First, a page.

Better Red(head) than Dead

VanGoghSelfPortrait1889-90OrsayAA webOne day my mother came home from the interior decorating shop where she worked, very upset about a young man who had come into the store with his mother.

“You wouldn’t believe what his T-shirt said!” my mom cried. “‘Better Dead Than Red!’”

I asked her what it meant.

“He’s making fun of redheads, of course!” she lamented, her curly, fiery hair aflutter. “Why would anyone wear such a thing?”

It was the early eighties, in the thick of the Cold War, but I had yet to learn about Communism. It didn’t occur to me for another decade or so that the shirt that would pierce her to the core was merely calling for the demise of Soviets. But that memory has always defined my mother and her abiding personal connection with her hair, something the rest of the family would never fully understand.

I didn’t inherit the red but passed it on to my middle daughter, whose hair stops people cold in grocery aisles and brings elderly Irishmen to tears. We have fielded questions about her hair since she emerged with the carrotty fuzz nine years ago. Almost without exception, it’s the first topic of discussion when she meets someone new. It’s made for some pleasant talk but also some awkward situations, such as when she is praised as rare and beautiful just inches from her brown-haired siblings.

Not long ago I asked my daughter what she thought about her hair, and she said, “I like it. In the sun, it’s shiny, and underwater it looks all coppery. But talking to everyone about it gets annoying.” [Read more...]

How to End an Era

runyanWe’re supposed to shake our heads when Daisy Buchanan, considering a summer solstice celebration on her East Egg porch, turns to Nick Carraway, and asks, “‘What’ll we plan? What do people plan?’” But I get her helpless bewilderment all too well.

I grew up in a family that doesn’t mark life’s transitions with much ceremony. My mother visited a courthouse for all three marriages, no pictures to show for it. When her parents died, she and an uncle or two I’d never met threw ashes in the ocean. Funerals were silly when a person’s spirit no longer resided in the body.

As if funerals are for the dead.

Even my move to college was completed without fanfare. I packed my car, drove to campus by myself, and set up my bed and shelves in less than an hour. When I watched the other students emerge from the dorm lot flanked with camera-toting parents and siblings, I smirked. You can’t even move into a small room without your parents’ help? I thought. This is college!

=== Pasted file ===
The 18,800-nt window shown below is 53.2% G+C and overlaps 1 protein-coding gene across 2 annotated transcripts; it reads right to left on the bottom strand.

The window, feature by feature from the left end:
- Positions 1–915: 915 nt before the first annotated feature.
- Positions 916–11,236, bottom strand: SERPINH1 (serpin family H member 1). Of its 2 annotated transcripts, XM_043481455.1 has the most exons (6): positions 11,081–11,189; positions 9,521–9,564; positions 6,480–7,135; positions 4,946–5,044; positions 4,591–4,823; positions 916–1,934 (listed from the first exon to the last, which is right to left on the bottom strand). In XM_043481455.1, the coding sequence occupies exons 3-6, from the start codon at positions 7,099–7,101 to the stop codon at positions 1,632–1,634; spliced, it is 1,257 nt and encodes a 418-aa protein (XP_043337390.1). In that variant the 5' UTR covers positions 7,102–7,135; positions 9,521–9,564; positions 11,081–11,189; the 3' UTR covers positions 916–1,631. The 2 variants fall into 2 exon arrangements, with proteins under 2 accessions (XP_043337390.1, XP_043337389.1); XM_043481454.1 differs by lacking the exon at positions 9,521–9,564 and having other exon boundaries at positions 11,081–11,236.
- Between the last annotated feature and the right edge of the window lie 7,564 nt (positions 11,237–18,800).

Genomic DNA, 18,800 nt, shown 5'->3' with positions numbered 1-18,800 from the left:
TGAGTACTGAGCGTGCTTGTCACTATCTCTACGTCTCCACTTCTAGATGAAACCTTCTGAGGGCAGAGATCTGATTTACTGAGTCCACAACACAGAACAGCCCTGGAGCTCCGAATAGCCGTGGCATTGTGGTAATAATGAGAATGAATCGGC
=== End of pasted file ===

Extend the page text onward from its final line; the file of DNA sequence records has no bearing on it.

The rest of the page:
It wasn’t until I talked with a therapist ten years later that I understood I was the odd one. “It’s not that they couldn’t move into a room themselves,” she explained. “The parents came to mark the event.” I stared at her. Moving into the dorm was supposed to be an event? That had never occurred to me. [Read more...]

Your Life Doesn’t Mean What You Think It Means

minecraft-chicken-hatchingOn the last night of Image’s Glen West Workshop earlier this month, after a moving concert by Over the Rhine and all manner of sniffling and hugging, Father Richard Rohr invited us to make spaces in our souls for worship.

“How you live this moment is how you live your life,” he said. “How you do anything is how you do everything.”

His words nailed my heart to the floor.

I like to think I am “good” at worship. I often prepare myself by opening my hands, a posture that helps me focus. But my mind has a way of hairline-cracking within seconds: Do these people like me? Have they noticed my discolored tooth? On a scale of one to ten, how much of an idiot have I made myself today?

I like to think I lose myself in the beauty of God, but as my mind splinters and my prayerful hands go numb, I have to acknowledge that this moment of unrest reflects a life of unrest.

[Read more...]

He Fits Right In: Our Story of Open Adoption

imageI’ve tried to stop policing adoption language, no matter how much phrases like “real mom,” “put up for adoption,” and “kids of your own” make me flinch. Before I entered the world of adoption (and not even the cross-cultural or international variety, which invite their own plethora of zingers), I didn’t understand the negative emotional power of these phrases. Such language virtually never originates from a place of disdain, however, but from a genuine lack of understanding.

We gave birth to two daughters who are now eleven and nine. We adopted Samuel, now six, when he was a newborn. One of the most common comments we receive goes something like this:

“He looks just like you guys! He fits in so well, you can’t even tell he’s adopted.” [Read more...]

My Own Desert (Tortoise) Father

I didn’t spend enough time with Oscar this summer. For forty years I’ve believed time will never run out.

Visiting California, I took my annual walk through my childhood backyard of bougainvillea, crepe myrtle, and fruit. I picked some strawberries, paid homage to my name scratched in a concrete border in 1980, then wandered to the side yard to find Oscar.

I sat in the gravel as he gummed a piece of lettuce hanging in seaweedy strips. He’s always been a sloppy eater, clomping around the yard with leftover pollen or hibiscus petals sticking to his mouth. We exchanged eye contact briefly: aging gray meeting steady green sea-glass. I tapped his nose, just as I did as an annoying kid, and he snorted, yanking his head back in his shell.

My mother rescued the brooding desert tortoise when I was four. She found him lumbering across the street, a reptilian tank with no regard for traffic.  She grabbed the huffing beast and went door to door asking if he belonged to anyone. According to Mom lore, everyone laughed, exclaiming, “We don’t want that ugly tortoise!” and slammed the door. [Read more...]


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